On the Origin of Take Thats: An Interview with Take That Darwin

by @TakeThatGMOs and @TakeThatDarwin

What inspired you to start, what gave you the idea of making a Twitter account and RTing creationists?

I’d been posting on creation/evolution discussion boards like CARM and Christian Forums since I was twelve years old, but, when I first discovered Twitter, I had no intention of creating an account that revolved around that topic. I’ve had a few accounts, in fact, including one about synopses of Sliders episodes that never existed (don’t ask) and a “fake facts”-style account that basically ripped off John Hodgman’s shtick.

While running that latter account, I happened to do a search for “why are there still monkeys.” As a joke, you see. And I was positively floored by how many people were asking that very question — “The Question,” as it were — in the apparent belief that it was a pretty good argument against evolution. So I started a new Twitter account to chronicle my terrible findings.

Can you talk about how you started and what you did to get noticed?

When I first started the account it was done purely to amuse myself; I had no real desire to get noticed. I’d just retweet some people who wanted to know why monkeys still exist, and maybe post a few image macros and pictures of church signs I’d discovered saying the same thing. I didn’t do any commentary, didn’t crack any jokes, didn’t post any image macros or comments of my own devising. It was just my personal dumping grounds for people who wanted to know why we’ve still got monkeys.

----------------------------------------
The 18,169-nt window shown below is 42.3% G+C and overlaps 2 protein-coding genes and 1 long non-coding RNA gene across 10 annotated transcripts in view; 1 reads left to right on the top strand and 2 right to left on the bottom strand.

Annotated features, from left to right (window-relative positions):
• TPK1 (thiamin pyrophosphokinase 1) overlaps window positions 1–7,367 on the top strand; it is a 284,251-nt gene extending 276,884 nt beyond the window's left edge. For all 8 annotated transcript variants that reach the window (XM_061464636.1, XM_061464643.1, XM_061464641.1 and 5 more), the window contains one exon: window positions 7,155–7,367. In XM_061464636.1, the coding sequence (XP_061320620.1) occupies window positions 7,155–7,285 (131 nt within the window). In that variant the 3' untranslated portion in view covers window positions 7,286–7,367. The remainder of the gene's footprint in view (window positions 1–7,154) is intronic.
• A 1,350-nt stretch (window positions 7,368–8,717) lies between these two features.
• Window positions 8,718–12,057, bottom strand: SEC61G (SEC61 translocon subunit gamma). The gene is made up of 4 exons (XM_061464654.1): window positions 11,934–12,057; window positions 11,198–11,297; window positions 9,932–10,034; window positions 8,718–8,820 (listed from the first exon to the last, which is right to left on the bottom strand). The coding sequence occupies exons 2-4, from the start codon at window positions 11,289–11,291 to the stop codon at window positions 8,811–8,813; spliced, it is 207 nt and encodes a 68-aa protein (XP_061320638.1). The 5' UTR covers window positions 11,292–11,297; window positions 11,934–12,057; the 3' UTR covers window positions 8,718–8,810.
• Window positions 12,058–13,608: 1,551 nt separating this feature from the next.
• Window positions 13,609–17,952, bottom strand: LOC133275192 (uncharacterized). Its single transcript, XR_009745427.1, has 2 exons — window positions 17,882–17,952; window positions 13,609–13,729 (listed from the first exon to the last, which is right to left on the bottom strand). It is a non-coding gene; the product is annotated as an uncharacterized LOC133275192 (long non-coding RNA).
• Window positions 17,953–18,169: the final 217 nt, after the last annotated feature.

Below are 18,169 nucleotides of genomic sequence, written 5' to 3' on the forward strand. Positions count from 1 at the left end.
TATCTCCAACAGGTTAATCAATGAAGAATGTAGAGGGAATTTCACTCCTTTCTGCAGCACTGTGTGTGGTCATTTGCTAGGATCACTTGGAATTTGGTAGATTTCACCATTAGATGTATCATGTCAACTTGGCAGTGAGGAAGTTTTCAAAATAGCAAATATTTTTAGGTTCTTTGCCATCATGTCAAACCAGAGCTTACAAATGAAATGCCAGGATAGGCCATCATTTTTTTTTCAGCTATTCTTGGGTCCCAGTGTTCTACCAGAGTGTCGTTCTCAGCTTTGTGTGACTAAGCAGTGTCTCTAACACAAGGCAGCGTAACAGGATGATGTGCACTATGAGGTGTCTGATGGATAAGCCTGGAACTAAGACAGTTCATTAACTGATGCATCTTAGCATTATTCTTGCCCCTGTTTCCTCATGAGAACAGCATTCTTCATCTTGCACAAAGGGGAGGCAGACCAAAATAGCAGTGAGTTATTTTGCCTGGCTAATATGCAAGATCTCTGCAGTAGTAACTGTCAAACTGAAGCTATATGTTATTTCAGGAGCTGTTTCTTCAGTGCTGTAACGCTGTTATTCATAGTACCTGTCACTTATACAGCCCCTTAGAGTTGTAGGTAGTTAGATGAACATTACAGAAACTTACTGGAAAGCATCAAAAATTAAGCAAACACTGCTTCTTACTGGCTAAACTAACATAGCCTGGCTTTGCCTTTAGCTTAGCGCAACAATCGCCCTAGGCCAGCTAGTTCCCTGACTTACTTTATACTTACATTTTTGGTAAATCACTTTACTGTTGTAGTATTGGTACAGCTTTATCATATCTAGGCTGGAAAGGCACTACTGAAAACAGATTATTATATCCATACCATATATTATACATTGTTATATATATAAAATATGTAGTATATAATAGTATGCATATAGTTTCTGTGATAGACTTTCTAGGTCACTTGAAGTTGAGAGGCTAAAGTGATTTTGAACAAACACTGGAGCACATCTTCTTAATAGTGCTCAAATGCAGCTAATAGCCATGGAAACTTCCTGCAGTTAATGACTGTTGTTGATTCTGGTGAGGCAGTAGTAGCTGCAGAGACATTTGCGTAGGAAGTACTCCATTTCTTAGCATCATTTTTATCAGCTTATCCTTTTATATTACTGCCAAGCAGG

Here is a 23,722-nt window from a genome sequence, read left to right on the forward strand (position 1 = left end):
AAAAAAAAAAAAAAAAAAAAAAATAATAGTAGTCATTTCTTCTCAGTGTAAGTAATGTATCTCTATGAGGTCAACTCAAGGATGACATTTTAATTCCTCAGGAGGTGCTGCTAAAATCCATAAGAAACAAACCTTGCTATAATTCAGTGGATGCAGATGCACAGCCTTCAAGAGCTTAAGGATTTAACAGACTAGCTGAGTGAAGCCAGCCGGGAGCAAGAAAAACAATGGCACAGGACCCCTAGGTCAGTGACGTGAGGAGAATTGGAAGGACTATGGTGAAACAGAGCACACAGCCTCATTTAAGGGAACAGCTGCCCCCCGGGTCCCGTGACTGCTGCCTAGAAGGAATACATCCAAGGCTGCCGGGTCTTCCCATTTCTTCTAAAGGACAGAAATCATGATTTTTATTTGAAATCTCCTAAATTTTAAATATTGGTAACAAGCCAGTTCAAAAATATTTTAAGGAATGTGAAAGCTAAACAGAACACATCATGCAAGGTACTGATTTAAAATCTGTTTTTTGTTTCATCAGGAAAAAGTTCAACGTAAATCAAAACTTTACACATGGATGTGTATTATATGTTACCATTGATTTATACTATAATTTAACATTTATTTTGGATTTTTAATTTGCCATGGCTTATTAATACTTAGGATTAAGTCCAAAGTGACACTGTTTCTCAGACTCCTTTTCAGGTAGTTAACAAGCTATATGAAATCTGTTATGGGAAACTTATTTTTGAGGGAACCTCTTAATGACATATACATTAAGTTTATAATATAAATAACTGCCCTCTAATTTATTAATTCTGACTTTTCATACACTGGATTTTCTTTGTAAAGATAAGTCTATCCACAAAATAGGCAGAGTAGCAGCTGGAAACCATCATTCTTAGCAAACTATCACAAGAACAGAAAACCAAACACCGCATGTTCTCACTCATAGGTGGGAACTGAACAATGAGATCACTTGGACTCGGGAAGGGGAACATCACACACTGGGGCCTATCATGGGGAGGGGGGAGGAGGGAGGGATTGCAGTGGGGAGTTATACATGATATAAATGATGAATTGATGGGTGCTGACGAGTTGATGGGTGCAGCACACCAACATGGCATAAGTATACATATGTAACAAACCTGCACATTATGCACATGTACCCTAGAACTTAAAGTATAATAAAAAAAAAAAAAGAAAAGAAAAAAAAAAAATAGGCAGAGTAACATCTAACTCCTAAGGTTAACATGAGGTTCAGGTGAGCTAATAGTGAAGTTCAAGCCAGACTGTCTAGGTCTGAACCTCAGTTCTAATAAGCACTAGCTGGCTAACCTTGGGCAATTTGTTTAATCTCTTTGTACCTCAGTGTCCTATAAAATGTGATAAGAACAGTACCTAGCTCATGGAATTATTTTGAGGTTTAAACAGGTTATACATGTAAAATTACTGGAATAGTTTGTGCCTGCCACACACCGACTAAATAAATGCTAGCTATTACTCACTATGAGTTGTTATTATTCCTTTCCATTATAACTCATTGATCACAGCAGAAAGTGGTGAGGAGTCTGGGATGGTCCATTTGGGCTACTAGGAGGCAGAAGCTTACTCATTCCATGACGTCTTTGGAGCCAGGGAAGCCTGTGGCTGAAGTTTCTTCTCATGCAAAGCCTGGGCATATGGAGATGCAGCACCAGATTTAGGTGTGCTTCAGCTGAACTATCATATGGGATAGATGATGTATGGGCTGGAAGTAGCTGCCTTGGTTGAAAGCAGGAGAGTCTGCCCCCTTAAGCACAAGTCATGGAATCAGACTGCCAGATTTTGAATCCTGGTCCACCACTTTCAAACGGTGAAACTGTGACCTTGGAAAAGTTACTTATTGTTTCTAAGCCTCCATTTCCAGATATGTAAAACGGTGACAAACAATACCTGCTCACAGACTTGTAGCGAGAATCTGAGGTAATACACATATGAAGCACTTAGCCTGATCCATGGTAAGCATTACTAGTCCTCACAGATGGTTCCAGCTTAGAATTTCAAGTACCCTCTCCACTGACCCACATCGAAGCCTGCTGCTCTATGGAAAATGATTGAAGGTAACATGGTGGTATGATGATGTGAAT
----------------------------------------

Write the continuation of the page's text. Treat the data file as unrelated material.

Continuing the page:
However, the comedic potential soon became apparent. I started poking a little fun at The Question and the sorts of people who ask it. Turns out that a couple of decades arguing with creationists about evolution have left me with a surplus of capital-O Opinions on the topic, and when I started to voice those opinions and have exchanges with other people who were, like me, flabbergasted that The Question was so popular, folks began to follow my account out of morbid curiosity.

I’ve also gotten the occasional popularity boost out of celebrities, like Robin Ince, Dominic Monaghan, and Joe Rogan, who like me share a fascination with the flaming thirty-car pileup that is creationism.

How do you find these people that you find and what kind of interactions do you have with them other than RTing?

It’s amazing, really, how predictable creationists can be in some ways and how spectacularly unpredictable they can be in others. One way in which they’re predictable is the phrasing of The Question. With a few keyword combinations — “evolved monkeys,” “evolution apes,” and so on — I can reliably discover one or two dozen people per day who are pretty sure evolution means monkeys shouldn’t exist. I also do some other searches to discover related but unique forms of stupidity, like kids who’re complaining that they’re being forced to learn about evolution in their science classes.

For the sake of my own sanity I don’t generally mix it up with the creationists I retweet, although if I think they’ve got a simple misconception that can be corrected quickly, or if they ask me a direct question, I’ll respond. If they ask me a question that isn’t in good faith, I will respond with withering sarcasm such as can flay their very souls.

Why Twitter specifically, did you consider other platforms too?